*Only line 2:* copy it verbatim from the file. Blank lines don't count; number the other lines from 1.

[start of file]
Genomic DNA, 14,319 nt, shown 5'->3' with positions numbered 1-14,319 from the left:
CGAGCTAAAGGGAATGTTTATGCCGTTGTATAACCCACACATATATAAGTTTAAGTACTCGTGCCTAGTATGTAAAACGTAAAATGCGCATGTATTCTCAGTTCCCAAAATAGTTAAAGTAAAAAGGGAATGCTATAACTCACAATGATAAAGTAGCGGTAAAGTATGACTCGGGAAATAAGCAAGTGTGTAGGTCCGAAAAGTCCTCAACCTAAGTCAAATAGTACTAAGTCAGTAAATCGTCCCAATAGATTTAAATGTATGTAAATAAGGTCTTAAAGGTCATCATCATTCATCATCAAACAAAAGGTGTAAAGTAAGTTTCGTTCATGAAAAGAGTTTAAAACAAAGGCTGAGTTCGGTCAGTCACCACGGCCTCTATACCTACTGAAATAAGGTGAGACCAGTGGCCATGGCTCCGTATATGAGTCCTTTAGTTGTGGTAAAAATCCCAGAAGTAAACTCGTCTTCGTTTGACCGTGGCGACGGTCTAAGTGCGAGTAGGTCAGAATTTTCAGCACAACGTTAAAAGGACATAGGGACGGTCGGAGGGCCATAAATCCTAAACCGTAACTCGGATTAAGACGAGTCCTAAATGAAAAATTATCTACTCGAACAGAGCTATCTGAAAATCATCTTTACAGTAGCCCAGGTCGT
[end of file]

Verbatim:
CGAGCTAAAGGGAATGTTTATGCCGTTGTATAACCCACACATATATAAGTTTAAGTACTCGTGCCTAGTATGTAAAACGTAAAATGCGCATGTATTCTCAGTTCCCAAAATAGTTAAAGTAAAAAGGGAATGCTATAACTCACAATGATAAAGTAGCGGTAAAGTATGACTCGGGAAATAAGCAAGTGTGTAGGTCCGAAAAGTCCTCAACCTAAGTCAAATAGTACTAAGTCAGTAAATCGTCCCAATAGATTTAAATGTATGTAAATAAGGTCTTAAAGGTCATCATCATTCATCATCAAACAAAAGGTGTAAAGTAAGTTTCGTTCATGAAAAGAGTTTAAAACAAAGGCTGAGTTCGGTCAGTCACCACGGCCTCTATACCTACTGAAATAAGGTGAGACCAGTGGCCATGGCTCCGTATATGAGTCCTTTAGTTGTGGTAAAAATCCCAGAAGTAAACTCGTCTTCGTTTGACCGTGGCGACGGTCTAAGTGCGAGTAGGTCAGAATTTTCAGCACAACGTTAAAAGGACATAGGGACGGTCGGAGGGCCATAAATCCTAAACCGTAACTCGGATTAAGACGAGTCCTAAATGAAAAATTATCTACTCGAACAGAGCTATCTGAAAATCATCTTTACAGTAGCCCAGGTCGT